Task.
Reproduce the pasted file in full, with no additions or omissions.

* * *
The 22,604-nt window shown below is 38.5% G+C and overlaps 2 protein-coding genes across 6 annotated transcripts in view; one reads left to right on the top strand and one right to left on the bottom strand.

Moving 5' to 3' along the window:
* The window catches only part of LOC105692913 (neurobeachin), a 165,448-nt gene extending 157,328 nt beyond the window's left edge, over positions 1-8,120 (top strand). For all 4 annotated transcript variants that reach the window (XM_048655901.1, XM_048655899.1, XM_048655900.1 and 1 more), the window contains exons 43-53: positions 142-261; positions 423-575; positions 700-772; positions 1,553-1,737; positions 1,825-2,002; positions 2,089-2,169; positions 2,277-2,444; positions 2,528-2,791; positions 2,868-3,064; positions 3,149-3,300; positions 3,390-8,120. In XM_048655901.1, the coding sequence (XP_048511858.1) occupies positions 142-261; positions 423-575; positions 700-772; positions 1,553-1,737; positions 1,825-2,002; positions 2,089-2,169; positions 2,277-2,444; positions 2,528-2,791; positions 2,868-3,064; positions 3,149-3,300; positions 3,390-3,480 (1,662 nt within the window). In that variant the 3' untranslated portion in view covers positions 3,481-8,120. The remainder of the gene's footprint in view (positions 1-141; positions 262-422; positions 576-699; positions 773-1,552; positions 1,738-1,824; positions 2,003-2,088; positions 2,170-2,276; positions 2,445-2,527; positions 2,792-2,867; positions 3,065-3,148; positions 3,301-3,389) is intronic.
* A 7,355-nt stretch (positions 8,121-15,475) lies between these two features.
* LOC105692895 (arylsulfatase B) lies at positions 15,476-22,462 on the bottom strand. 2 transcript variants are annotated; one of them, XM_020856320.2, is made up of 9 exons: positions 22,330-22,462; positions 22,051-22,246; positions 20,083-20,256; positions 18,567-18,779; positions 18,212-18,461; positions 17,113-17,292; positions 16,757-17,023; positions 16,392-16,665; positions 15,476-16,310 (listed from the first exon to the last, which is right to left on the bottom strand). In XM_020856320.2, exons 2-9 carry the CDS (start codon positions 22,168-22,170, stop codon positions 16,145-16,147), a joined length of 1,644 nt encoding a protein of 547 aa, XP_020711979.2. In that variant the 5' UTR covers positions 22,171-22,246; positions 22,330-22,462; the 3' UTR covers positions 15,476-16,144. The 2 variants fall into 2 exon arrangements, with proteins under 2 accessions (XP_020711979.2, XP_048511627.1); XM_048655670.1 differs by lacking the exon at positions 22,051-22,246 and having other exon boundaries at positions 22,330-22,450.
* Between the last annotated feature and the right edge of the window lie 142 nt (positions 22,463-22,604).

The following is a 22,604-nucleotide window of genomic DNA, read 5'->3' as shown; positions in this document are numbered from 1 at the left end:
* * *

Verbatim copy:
The 22,604-nt window shown below is 38.5% G+C and overlaps 2 protein-coding genes across 6 annotated transcripts in view; one reads left to right on the top strand and one right to left on the bottom strand.

Moving 5' to 3' along the window:
* The window catches only part of LOC105692913 (neurobeachin), a 165,448-nt gene extending 157,328 nt beyond the window's left edge, over positions 1-8,120 (top strand). For all 4 annotated transcript variants that reach the window (XM_048655901.1, XM_048655899.1, XM_048655900.1 and 1 more), the window contains exons 43-53: positions 142-261; positions 423-575; positions 700-772; positions 1,553-1,737; positions 1,825-2,002; positions 2,089-2,169; positions 2,277-2,444; positions 2,528-2,791; positions 2,868-3,064; positions 3,149-3,300; positions 3,390-8,120. In XM_048655901.1, the coding sequence (XP_048511858.1) occupies positions 142-261; positions 423-575; positions 700-772; positions 1,553-1,737; positions 1,825-2,002; positions 2,089-2,169; positions 2,277-2,444; positions 2,528-2,791; positions 2,868-3,064; positions 3,149-3,300; positions 3,390-3,480 (1,662 nt within the window). In that variant the 3' untranslated portion in view covers positions 3,481-8,120. The remainder of the gene's footprint in view (positions 1-141; positions 262-422; positions 576-699; positions 773-1,552; positions 1,738-1,824; positions 2,003-2,088; positions 2,170-2,276; positions 2,445-2,527; positions 2,792-2,867; positions 3,065-3,148; positions 3,301-3,389) is intronic.
* A 7,355-nt stretch (positions 8,121-15,475) lies between these two features.
* LOC105692895 (arylsulfatase B) lies at positions 15,476-22,462 on the bottom strand. 2 transcript variants are annotated; one of them, XM_020856320.2, is made up of 9 exons: positions 22,330-22,462; positions 22,051-22,246; positions 20,083-20,256; positions 18,567-18,779; positions 18,212-18,461; positions 17,113-17,292; positions 16,757-17,023; positions 16,392-16,665; positions 15,476-16,310 (listed from the first exon to the last, which is right to left on the bottom strand). In XM_020856320.2, exons 2-9 carry the CDS (start codon positions 22,168-22,170, stop codon positions 16,145-16,147), a joined length of 1,644 nt encoding a protein of 547 aa, XP_020711979.2. In that variant the 5' UTR covers positions 22,171-22,246; positions 22,330-22,462; the 3' UTR covers positions 15,476-16,144. The 2 variants fall into 2 exon arrangements, with proteins under 2 accessions (XP_020711979.2, XP_048511627.1); XM_048655670.1 differs by lacking the exon at positions 22,051-22,246 and having other exon boundaries at positions 22,330-22,450.
* Between the last annotated feature and the right edge of the window lie 142 nt (positions 22,463-22,604).

The following is a 22,604-nucleotide window of genomic DNA, read 5'->3' as shown; positions in this document are numbered from 1 at the left end: